Eco-friendly and Plastic-free Breastmilk Pumping and Storage

Well this is a new category of posts to ever publish on the Against all Grain blog! You all have been asking my strategies and opinions on it all, and while I am in no means an expert, I have now breastfed and pumped for 3 babies (2 of which while eating a paleo diet). So I wanted to give you whatever knowledge I have!

First up, I'm giving you my tips on pumping and storing breastmilk. I have received so many questions through Instagram and Facebook regarding this subject, so I wanted to start with this. This post will include:

The Pump

When to Pump and Building a Stash

Eco-friendly and Plastic-Free Storage


I also have a post coming up next week from my friends at Whole30 on maintaining a good supply while eating a grain-free diet or participating in a Whole30, as well as some recipes to help boost your supply.

If there's anything I don't cover in those 3 posts, let me know in the comments and I will work on getting those questions answered for you in future posts!

The Pump

I used the Medela Pump In Style for both of my boys but recently switched to the newer Medela Sonata for Kezia. I always found the Pump in Style cumbersome and loud, plus I cannot tell you how many times my batteries were dead when I was traveling and desperately needed to pump.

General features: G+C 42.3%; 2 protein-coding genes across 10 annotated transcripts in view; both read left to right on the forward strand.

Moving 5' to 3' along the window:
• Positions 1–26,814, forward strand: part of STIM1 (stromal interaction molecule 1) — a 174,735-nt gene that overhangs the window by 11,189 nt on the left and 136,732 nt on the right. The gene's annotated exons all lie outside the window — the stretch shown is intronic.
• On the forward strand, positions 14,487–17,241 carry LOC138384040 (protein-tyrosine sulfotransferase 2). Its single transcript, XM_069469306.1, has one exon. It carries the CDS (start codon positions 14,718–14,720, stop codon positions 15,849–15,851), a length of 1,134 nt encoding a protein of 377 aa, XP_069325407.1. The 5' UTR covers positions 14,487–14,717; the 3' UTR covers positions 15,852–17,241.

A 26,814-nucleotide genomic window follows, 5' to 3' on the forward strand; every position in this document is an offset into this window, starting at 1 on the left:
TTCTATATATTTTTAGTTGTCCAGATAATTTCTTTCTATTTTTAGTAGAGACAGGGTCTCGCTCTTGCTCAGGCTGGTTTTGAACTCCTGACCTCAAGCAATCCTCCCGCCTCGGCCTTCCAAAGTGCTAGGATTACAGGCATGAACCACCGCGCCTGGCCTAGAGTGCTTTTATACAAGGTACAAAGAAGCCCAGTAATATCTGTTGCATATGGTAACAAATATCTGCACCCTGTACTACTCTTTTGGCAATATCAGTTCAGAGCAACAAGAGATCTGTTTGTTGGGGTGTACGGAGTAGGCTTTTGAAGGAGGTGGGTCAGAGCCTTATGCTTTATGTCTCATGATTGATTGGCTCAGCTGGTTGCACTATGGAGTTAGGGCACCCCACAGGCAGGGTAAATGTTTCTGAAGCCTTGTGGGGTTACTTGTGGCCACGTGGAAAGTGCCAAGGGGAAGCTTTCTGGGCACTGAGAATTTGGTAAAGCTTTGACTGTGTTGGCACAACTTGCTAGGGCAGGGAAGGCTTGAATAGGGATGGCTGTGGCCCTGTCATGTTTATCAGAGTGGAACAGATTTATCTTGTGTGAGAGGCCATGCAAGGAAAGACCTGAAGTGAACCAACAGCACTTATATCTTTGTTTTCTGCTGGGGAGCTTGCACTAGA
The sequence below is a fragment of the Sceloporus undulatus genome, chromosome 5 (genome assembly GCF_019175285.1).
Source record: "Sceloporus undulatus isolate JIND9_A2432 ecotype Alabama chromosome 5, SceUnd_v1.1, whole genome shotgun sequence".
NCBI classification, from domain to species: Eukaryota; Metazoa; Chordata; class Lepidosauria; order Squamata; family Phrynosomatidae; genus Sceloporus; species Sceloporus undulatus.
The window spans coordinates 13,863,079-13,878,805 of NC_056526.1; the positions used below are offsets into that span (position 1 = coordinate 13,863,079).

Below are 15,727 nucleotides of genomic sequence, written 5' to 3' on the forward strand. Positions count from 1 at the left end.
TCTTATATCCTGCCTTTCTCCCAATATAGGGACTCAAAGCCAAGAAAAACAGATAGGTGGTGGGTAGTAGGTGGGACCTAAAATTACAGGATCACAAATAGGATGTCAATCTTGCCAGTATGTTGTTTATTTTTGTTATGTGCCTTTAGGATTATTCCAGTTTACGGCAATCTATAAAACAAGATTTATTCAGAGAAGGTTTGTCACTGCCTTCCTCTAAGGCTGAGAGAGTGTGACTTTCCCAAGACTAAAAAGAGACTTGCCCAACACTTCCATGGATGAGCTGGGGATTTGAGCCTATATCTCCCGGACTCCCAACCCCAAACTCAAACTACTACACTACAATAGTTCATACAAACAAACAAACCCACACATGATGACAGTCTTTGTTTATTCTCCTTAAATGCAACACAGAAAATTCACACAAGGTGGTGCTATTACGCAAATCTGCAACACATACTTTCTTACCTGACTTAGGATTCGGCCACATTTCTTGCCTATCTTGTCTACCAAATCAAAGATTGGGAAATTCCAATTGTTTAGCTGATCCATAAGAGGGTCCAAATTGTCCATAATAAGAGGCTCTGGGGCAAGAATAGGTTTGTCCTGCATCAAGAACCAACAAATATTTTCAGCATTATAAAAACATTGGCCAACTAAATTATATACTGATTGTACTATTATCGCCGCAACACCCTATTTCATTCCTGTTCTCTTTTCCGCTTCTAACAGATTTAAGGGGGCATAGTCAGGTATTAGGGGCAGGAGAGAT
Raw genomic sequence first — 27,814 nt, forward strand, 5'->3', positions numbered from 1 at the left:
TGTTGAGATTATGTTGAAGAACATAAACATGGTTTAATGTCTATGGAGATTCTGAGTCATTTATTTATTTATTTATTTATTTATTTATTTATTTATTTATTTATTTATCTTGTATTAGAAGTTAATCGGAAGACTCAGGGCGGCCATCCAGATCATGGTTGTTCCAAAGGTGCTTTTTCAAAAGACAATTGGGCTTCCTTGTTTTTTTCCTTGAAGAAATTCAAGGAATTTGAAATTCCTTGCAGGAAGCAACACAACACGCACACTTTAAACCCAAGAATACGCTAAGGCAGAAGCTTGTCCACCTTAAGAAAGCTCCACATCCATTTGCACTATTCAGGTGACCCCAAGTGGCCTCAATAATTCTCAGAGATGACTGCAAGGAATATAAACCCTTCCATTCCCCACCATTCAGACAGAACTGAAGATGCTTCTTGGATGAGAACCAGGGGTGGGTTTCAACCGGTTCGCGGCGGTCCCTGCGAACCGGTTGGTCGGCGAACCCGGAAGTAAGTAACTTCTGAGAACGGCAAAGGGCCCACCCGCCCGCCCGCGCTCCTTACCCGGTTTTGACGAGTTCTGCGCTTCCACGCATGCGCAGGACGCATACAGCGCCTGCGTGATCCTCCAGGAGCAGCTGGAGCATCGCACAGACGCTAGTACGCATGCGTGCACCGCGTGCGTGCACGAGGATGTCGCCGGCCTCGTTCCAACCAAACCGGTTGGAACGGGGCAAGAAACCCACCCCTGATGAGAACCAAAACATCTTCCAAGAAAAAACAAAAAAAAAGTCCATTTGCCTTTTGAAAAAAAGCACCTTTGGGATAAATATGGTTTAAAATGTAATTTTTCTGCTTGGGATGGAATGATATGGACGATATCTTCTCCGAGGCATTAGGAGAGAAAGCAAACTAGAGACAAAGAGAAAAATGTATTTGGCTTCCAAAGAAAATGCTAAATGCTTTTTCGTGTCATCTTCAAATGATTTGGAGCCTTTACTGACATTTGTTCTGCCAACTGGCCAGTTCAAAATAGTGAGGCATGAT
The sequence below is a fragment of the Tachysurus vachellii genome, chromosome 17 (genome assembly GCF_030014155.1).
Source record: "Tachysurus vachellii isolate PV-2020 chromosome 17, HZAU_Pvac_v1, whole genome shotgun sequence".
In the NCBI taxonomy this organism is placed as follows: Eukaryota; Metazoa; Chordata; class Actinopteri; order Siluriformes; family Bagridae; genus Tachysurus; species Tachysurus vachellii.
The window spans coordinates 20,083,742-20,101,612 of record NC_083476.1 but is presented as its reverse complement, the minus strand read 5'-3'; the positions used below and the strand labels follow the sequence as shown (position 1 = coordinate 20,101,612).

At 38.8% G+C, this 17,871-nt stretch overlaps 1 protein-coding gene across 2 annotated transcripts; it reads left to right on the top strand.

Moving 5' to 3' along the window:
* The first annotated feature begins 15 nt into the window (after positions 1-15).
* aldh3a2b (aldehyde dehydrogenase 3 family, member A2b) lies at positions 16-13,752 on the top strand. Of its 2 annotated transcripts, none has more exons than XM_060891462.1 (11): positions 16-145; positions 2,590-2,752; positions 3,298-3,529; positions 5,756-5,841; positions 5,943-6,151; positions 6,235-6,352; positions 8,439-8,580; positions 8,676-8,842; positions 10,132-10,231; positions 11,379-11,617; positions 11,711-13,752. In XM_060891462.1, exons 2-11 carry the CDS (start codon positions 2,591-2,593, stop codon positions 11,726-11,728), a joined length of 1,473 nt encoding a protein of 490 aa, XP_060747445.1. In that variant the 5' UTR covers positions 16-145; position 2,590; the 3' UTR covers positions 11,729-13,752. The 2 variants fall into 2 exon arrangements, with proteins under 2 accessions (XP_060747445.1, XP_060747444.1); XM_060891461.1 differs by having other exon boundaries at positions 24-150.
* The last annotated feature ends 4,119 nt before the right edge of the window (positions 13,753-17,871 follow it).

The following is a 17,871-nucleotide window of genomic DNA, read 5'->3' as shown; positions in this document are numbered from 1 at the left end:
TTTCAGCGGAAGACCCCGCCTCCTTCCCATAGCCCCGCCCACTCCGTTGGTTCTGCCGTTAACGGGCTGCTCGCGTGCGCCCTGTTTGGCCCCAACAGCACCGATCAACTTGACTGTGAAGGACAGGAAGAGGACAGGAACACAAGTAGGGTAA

This double-electric breast pump is designed for moms who pump several times a day. It’s super quiet (like really quiet!!) and lightweight compared to my old pump. The hospital performance makes for consistent and efficient pumping sessions, and it’s really easy to operate. I also really appreciate that it can run on a rechargeable battery. If I charge it overnight, I can usually get 3 or 4 pumping sessions out of it before having to plug it in again.

The only downside I've seen so far is there are a few extra parts to wash and put back together overtime, and a little more milk seems to get stuck in the connector and valve than my old pump. Every drop counts! Am I right?!

You can buy it here, but first check with your insurance to see if they cover this machine or not. With Asher, I paid out of pocket for my pump, and was so happy to hear it was covered when I needed a new one for Easton. This particular model wasn't covered by my insurance when I checked back in May, but it has been worth the cost.


When to Pump and Building a Stash

My favorite site for all things breastfeeding and pumping is Kellymom.com. I'm not going to try to answer all the questions you may generally have about breastfeeding or pumping, because this site is so detailed and helpful, and can answer most of these better than I could!